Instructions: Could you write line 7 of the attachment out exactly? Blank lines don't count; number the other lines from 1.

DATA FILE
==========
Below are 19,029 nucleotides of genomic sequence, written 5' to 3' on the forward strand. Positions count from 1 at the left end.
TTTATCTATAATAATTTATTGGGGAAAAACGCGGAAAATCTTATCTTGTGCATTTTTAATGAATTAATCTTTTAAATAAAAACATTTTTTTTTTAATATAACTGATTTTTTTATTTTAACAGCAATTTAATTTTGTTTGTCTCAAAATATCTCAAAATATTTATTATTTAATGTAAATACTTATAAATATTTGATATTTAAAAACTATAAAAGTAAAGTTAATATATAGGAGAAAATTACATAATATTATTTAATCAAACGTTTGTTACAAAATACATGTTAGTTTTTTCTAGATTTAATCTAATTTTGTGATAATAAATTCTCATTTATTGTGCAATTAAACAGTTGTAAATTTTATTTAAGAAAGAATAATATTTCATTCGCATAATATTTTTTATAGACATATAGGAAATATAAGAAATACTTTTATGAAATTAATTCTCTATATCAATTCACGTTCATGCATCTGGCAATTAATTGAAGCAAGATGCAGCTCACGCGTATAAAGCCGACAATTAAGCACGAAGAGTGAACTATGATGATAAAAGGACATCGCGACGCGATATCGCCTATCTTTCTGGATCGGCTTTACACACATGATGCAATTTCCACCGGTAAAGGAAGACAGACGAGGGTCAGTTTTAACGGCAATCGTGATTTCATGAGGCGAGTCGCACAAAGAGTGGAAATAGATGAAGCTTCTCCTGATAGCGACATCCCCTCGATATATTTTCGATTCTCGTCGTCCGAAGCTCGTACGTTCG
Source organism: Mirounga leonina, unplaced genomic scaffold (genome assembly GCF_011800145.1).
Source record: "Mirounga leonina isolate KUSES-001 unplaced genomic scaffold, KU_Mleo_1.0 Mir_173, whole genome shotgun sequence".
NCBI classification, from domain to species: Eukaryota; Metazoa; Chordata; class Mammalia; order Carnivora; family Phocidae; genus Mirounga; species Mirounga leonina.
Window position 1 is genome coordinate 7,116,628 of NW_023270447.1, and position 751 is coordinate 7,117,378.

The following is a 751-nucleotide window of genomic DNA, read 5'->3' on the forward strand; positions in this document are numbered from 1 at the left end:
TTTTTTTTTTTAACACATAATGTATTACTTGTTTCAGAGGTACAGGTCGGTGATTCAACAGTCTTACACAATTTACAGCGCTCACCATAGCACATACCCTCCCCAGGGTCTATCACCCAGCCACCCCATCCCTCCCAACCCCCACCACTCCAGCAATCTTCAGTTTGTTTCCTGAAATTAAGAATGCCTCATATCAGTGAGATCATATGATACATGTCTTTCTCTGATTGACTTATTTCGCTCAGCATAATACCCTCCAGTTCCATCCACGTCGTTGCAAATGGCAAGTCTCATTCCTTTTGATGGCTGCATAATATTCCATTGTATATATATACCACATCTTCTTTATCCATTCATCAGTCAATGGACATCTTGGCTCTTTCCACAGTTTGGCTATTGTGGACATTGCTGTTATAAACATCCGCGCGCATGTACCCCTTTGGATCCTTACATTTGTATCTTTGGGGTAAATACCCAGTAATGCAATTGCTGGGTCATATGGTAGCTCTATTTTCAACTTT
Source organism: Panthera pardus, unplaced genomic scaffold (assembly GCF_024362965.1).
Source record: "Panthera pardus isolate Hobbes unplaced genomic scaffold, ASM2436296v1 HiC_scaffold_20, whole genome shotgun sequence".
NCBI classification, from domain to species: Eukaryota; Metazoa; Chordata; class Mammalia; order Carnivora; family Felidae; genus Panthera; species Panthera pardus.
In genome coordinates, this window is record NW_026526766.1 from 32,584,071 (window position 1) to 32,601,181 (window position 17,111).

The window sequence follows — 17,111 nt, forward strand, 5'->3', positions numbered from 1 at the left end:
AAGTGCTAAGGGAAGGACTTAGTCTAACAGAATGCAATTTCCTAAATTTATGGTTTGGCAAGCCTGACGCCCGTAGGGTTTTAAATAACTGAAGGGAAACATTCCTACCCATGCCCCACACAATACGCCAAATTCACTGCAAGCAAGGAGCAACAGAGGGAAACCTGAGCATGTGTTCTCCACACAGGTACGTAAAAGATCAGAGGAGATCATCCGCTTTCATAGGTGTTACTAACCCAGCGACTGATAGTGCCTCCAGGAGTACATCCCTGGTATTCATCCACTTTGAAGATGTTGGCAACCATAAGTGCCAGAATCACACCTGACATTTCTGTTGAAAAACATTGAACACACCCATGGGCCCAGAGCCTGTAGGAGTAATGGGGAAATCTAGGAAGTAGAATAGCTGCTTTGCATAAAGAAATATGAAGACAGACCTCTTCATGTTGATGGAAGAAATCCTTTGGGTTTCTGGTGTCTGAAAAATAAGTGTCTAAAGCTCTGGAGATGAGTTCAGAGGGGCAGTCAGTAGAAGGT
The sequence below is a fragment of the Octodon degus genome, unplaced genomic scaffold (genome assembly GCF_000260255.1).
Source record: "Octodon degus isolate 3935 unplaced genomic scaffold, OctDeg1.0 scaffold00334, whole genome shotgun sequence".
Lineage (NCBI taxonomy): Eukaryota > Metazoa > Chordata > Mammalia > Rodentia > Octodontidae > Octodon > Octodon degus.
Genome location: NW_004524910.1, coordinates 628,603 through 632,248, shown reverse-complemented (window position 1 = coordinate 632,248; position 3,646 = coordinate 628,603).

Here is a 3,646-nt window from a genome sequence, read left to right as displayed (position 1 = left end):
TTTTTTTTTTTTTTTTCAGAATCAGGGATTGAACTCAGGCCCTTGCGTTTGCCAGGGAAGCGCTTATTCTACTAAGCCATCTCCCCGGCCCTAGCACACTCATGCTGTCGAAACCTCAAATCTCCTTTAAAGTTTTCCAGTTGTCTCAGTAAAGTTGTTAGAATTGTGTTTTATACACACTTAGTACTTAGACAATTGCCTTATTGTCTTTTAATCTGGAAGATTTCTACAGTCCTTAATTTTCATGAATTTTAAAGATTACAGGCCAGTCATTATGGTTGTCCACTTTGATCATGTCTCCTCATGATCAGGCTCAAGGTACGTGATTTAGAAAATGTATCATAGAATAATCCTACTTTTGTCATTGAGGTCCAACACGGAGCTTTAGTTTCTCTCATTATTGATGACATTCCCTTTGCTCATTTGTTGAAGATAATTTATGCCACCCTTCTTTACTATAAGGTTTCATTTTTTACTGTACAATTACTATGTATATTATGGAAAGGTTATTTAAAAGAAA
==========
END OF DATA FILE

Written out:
The following is a 751-nucleotide window of genomic DNA, read 5'->3' on the forward strand; positions in this document are numbered from 1 at the left end: